The wedding photograph of Lenka and Leon Pinkas

This is a photo from the wedding of my parents, Lenka Pinkas, nee Beraha, and Leon Pinkas, which took place in Vienna in 1920. The picture was taken in the Foto-Kunst-Salon J.Weitzmann.

I don't know why they got married in Vienna. They were not very rich - a middle class merchant family. My parents met during World War I. My father was mobilized in Serbia and they met there. As far as I know they continued their correspondence and in 1920 they decided to marry. My father's parents are not on the photo, so probably they weren't at the wedding. There were no civil marriages at that time, so I guess it was a religious wedding, but I don't know any details. My maternal grandparents, Daiv and Saraha Beraha were at the wedding as well as one of my father's brothers, Sami Pinkas, who is a bachelor, and one of my aunts, Lika Pinkas, who is the wife of my mother's elder brother Nissim. On this photo the men, my grandfather included, are all wearing top hats.

My grandfather was a very interesting person, behaving like an aristocrat, although they weren't very rich. He always dressed in dark clothes - a dark suit and a white shirt. When we visited them in Skopje, he was always wearing a bowler hat and a cane, not because he needed support, but because it was more aristocratic. I remember that he had very interesting white moustaches, which he curled sideways. They were large, curled and every morning he would comb them, dampen them a little and clip them with pegs to achieve their twist. As far as I remember he was a respected citizen in Skopje, not only in their neighborhood, which was the Turkish quarter in Skopje. Everyone respected him and called him 'Chica David', meaning uncle David in Bulgarian. My grandmother was a very good housewife; she looked after the whole family, because they all lived together in a big two-floor house.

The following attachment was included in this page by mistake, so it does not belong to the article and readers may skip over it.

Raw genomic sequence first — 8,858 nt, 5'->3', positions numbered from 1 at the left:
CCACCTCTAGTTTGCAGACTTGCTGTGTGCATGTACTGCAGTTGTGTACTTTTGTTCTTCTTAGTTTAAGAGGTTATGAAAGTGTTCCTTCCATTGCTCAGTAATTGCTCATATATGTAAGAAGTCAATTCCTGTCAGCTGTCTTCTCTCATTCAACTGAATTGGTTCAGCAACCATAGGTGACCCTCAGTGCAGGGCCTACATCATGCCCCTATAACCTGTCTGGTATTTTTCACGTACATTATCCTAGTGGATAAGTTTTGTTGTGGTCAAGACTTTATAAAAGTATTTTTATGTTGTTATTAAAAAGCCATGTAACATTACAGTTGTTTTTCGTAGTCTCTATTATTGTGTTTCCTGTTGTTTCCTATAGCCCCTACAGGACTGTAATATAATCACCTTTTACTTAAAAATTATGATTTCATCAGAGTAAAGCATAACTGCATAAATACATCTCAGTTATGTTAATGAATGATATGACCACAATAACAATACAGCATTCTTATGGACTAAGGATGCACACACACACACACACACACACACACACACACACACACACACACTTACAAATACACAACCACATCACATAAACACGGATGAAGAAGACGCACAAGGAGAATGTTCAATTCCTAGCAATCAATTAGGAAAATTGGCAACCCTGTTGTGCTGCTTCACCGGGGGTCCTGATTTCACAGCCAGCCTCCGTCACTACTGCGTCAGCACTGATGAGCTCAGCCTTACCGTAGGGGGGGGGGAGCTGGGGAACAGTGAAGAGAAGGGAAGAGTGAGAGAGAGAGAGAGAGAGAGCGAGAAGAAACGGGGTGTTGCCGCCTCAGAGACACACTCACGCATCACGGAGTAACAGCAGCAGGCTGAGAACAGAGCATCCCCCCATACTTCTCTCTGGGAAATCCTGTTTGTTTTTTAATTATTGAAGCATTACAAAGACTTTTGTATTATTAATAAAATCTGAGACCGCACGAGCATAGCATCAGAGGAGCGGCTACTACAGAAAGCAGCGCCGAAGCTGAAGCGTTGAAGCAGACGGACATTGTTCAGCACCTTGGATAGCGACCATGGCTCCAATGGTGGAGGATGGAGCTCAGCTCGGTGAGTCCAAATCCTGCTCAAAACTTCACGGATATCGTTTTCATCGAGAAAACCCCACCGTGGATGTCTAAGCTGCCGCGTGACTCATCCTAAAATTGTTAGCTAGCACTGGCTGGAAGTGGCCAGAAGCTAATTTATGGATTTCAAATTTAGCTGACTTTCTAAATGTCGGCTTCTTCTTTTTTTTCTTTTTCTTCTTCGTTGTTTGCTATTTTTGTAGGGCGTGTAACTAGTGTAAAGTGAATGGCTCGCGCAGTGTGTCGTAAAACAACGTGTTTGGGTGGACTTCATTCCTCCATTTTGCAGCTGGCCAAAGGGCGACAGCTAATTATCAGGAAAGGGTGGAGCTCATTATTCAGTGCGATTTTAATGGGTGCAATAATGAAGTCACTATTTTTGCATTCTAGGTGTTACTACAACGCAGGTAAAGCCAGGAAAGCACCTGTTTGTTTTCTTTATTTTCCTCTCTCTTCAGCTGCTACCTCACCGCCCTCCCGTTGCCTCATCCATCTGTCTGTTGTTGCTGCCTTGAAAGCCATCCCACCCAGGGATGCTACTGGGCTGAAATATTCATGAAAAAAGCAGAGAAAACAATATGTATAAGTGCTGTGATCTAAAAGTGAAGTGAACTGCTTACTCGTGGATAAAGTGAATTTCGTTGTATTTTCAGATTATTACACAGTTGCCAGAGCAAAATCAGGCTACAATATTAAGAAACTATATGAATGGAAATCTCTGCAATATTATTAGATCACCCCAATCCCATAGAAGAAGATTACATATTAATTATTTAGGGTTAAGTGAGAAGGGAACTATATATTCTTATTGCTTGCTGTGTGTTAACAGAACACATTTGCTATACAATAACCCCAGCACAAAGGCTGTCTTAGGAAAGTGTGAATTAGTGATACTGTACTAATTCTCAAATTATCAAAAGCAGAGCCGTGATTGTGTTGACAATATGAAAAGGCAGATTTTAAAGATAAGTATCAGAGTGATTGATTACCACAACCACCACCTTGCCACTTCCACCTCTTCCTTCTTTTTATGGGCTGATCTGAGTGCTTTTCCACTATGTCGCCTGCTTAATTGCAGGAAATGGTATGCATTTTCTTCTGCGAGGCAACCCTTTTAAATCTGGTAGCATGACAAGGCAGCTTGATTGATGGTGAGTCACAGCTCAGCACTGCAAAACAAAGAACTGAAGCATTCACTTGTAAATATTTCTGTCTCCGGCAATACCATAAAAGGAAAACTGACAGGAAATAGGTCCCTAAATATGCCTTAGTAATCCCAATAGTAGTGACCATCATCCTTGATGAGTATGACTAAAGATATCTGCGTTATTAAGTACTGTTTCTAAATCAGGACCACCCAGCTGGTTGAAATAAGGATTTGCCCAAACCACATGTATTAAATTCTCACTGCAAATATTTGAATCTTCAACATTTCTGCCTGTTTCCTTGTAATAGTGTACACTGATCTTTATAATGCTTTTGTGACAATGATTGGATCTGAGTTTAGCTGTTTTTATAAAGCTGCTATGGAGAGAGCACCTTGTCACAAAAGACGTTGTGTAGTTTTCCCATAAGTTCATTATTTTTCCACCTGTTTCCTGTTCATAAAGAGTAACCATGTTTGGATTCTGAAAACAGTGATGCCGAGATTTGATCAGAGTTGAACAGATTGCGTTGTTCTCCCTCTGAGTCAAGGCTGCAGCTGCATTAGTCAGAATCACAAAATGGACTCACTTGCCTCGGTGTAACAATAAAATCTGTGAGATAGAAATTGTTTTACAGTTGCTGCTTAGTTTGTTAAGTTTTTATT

My mother was a very beautiful and intelligent woman. Although she couldn't graduate from high school because of the war, she was clever and sociable. She loved reading books. She was subscribed to the 'Golden Seeds' book collection. We read mostly novels and my mother was the most avid reader of all. When we, the children, started reading, we read different books in Bulgarian - Western European and Bulgarian literature, for example Gorky, Zola or Dostoevsky. My mother was a WIZO activist [Jewish Zionist Women's Organization]; they were not very much involved in politics. They were more interested in cultural, social and charity activities. They organized parties, holiday celebrations, and fancy-dress balls and raised money for the poor. Meanwhile, my mother also kept the house in a perfect state. She was a very good cook and made very nice embroideries. Since my mother didn't work, she was the one who looked after us the most. She valued discipline and order very much. She insisted that we study, read, be honest and good and respect the elderly people. In this respect, I should say that she achieved a lot, because we all respected the elderly people around us.